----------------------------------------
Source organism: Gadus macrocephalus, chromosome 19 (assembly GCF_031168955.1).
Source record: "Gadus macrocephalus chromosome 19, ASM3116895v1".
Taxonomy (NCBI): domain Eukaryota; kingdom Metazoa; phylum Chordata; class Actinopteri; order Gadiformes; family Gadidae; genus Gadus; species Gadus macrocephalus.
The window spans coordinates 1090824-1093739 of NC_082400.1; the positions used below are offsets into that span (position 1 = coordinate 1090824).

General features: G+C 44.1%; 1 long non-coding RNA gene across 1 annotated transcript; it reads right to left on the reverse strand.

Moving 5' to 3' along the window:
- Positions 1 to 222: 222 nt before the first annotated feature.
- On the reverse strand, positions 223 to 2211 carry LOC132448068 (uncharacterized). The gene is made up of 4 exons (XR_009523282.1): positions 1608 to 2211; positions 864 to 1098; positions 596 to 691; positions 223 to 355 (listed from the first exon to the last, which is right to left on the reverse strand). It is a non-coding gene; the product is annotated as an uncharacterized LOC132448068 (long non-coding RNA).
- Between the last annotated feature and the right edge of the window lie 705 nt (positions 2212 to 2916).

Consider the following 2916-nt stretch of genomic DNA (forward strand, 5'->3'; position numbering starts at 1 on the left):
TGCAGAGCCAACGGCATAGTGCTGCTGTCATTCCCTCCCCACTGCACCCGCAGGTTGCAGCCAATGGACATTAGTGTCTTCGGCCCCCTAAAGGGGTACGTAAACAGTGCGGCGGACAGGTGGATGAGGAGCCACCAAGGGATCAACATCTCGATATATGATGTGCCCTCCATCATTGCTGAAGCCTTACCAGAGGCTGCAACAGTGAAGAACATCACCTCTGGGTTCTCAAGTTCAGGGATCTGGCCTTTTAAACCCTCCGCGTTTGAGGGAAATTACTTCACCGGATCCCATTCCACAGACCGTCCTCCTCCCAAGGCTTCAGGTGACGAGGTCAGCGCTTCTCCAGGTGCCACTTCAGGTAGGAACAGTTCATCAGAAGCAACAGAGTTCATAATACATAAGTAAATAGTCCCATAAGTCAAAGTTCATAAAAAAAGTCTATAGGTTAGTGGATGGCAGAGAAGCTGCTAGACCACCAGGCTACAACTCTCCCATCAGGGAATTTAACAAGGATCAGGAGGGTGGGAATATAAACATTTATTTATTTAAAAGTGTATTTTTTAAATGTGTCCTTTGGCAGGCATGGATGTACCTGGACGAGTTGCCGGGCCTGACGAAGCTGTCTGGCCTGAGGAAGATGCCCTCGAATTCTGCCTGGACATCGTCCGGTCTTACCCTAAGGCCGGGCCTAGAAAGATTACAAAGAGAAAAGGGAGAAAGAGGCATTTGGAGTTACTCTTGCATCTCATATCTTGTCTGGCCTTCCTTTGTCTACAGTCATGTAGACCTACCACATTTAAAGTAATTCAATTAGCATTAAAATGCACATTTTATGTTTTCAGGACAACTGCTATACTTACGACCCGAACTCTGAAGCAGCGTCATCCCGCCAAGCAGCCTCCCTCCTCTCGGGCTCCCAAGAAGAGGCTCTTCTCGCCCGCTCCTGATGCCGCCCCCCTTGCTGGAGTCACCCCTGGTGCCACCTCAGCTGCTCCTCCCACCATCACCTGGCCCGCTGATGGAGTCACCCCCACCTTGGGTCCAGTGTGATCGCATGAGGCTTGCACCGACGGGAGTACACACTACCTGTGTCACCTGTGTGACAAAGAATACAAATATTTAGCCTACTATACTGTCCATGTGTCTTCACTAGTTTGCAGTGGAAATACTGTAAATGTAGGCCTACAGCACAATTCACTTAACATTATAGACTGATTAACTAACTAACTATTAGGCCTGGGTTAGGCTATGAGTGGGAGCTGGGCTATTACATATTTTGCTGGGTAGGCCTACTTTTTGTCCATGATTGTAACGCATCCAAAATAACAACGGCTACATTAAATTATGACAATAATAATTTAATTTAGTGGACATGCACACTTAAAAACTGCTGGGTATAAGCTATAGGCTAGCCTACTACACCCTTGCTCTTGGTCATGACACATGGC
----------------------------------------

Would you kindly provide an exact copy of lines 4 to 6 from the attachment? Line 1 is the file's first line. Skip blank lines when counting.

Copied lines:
The window spans coordinates 1090824-1093739 of NC_082400.1; the positions used below are offsets into that span (position 1 = coordinate 1090824).

General features: G+C 44.1%; 1 long non-coding RNA gene across 1 annotated transcript; it reads right to left on the reverse strand.

Moving 5' to 3' along the window: